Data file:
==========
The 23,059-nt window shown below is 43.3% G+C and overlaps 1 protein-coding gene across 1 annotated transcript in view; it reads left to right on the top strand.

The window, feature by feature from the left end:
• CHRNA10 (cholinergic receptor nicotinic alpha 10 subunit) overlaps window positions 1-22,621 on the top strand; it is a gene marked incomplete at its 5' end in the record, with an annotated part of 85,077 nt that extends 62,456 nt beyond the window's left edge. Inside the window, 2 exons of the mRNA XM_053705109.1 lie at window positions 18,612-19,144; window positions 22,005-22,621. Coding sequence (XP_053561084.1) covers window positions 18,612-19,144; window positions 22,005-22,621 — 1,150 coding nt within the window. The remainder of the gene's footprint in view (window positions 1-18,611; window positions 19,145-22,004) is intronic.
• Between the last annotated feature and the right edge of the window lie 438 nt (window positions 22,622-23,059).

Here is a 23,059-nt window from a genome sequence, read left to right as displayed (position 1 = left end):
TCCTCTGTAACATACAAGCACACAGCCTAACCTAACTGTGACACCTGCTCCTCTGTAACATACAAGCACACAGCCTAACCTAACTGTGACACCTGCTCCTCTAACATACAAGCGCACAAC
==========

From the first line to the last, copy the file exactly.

The 23,059-nt window shown below is 43.3% G+C and overlaps 1 protein-coding gene across 1 annotated transcript in view; it reads left to right on the top strand.

The window, feature by feature from the left end:
• CHRNA10 (cholinergic receptor nicotinic alpha 10 subunit) overlaps window positions 1-22,621 on the top strand; it is a gene marked incomplete at its 5' end in the record, with an annotated part of 85,077 nt that extends 62,456 nt beyond the window's left edge. Inside the window, 2 exons of the mRNA XM_053705109.1 lie at window positions 18,612-19,144; window positions 22,005-22,621. Coding sequence (XP_053561084.1) covers window positions 18,612-19,144; window positions 22,005-22,621 — 1,150 coding nt within the window. The remainder of the gene's footprint in view (window positions 1-18,611; window positions 19,145-22,004) is intronic.
• Between the last annotated feature and the right edge of the window lie 438 nt (window positions 22,622-23,059).

Here is a 23,059-nt window from a genome sequence, read left to right as displayed (position 1 = left end):
TCCTCTGTAACATACAAGCACACAGCCTAACCTAACTGTGACACCTGCTCCTCTGTAACATACAAGCACACAGCCTAACCTAACTGTGACACCTGCTCCTCTAACATACAAGCGCACAAC